What we see here is a person willing to look the other way despite obvious evidence. In that February 2004 interview, Baker also claimed to “hate steroids” because he “knew Lyle Alzado.” It’s an interesting man who claims to hate the very thing that his star player is using to win games right under his nose, even though it killed his friend. There is no ethos, logos, or pathos there at all.

Furthermore, Baker went on to manage the Chicago Cubs starting in 2003, with suspected PED user Sammy Sosa on the roster as well. While Sosa wasn’t publicly exposed until 2009, there were cheating incidents during Baker’s time in Chicago that everyone was aware of at the time.

Baker, therefore, has managed some of the biggest cheaters in the sport and refused to condemn them as a manager. So, of course, in light of the Houston Astros’ recent issues, they went and hired … Baker—known to be okay with cheating.

Here is what Baker has had to say about his current team, its players, and the dishonest past:

  • February 2020: “I’m depending on the league to try to put a stop to this seemingly premeditated retaliation that I’m hearing about. … I’m just hoping that the league puts a stop to this before somebody gets hurt.”
  • April 2021: “How many in the stands have never done anything wrong in their life? We paid the price for it. How many people have not cheated on a test or whatever at some point in time? I mean, it’s easy if you live in glass houses, but I don’t think anybody lives in glass houses. I think that sometimes we need to look at ourselves before you spew hate on somebody else. It’s a sad situation for America, to me, when you hear things – I mean what are the kids supposed to think in the stands? And some of them are kids that are following their parents. It’s sad to me. People make mistakes. We paid for ours, and I wish they’d leave it alone.”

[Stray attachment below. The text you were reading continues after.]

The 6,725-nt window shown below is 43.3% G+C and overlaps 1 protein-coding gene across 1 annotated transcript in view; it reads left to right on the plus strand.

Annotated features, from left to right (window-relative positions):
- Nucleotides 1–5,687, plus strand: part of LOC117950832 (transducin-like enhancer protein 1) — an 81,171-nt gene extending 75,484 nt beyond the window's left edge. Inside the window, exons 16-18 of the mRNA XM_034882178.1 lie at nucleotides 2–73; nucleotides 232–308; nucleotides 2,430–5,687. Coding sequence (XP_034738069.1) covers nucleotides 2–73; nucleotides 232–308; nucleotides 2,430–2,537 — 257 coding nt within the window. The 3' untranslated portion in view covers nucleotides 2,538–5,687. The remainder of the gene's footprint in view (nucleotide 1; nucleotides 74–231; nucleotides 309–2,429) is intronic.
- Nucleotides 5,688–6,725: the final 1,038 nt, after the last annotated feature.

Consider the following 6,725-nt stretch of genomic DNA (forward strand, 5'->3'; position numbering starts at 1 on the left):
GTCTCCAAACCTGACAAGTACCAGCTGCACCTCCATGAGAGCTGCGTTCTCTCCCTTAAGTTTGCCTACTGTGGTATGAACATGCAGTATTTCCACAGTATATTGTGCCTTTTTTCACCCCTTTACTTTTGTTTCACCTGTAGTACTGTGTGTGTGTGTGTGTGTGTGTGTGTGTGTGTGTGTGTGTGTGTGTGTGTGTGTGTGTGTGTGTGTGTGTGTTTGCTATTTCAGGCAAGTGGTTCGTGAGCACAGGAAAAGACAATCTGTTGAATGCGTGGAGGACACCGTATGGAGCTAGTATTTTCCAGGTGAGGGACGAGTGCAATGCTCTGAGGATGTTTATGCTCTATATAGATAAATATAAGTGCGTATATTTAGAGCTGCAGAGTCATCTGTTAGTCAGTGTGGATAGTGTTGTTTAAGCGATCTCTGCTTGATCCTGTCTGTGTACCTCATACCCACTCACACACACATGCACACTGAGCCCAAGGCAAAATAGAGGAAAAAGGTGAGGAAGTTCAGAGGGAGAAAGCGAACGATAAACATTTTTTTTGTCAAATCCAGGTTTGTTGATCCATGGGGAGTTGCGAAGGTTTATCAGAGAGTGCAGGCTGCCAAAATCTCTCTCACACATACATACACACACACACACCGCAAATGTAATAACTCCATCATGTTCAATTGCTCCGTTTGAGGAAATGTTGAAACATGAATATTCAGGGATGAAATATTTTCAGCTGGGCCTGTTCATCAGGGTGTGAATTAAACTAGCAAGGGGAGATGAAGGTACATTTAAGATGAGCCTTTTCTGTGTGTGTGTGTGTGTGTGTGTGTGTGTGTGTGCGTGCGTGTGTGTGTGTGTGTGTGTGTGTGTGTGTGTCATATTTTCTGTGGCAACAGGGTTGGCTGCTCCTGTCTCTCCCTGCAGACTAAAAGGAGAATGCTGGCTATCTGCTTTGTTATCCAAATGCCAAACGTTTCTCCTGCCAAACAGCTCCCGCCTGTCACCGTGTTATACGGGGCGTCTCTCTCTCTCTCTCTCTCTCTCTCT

Dusty has been in MLB for 6 decades, and he knows how it works when people break unwritten rules, like the Astros did in cheating to win the World Series. But he still begs off the long-standing tradition, because he won’t condemn what his new team did before he got there.

We’re not really sure how to parse this second quote, but here we go. First, Dusty, there’s no price paid for it; the Astros still have their individual awards and the World Series title. So, explain what price was paid. Second, using the false analogy to compare professional cheats to school kids is asinine and illogical, even to a kid tempted to take crib notes into an exam.

Third, Baker’s use of Christian forgiveness is pathetic, putting forth religiosity and spirituality as a shield for criminality. Fourth, the use of the passive voice—”people make mistakes”—really deflects individual responsibility there in a Ronald Reagan sort of way. Finally, wishing everyone would “leave it alone” really tells you there is no regret anywhere for the actions.

So, our take on Dusty Baker: Three strikes, and this vile person is out. We hope every fan in every opposing stadium never lets up on the Astros, or Baker. They’ve earned the derision for all eternity.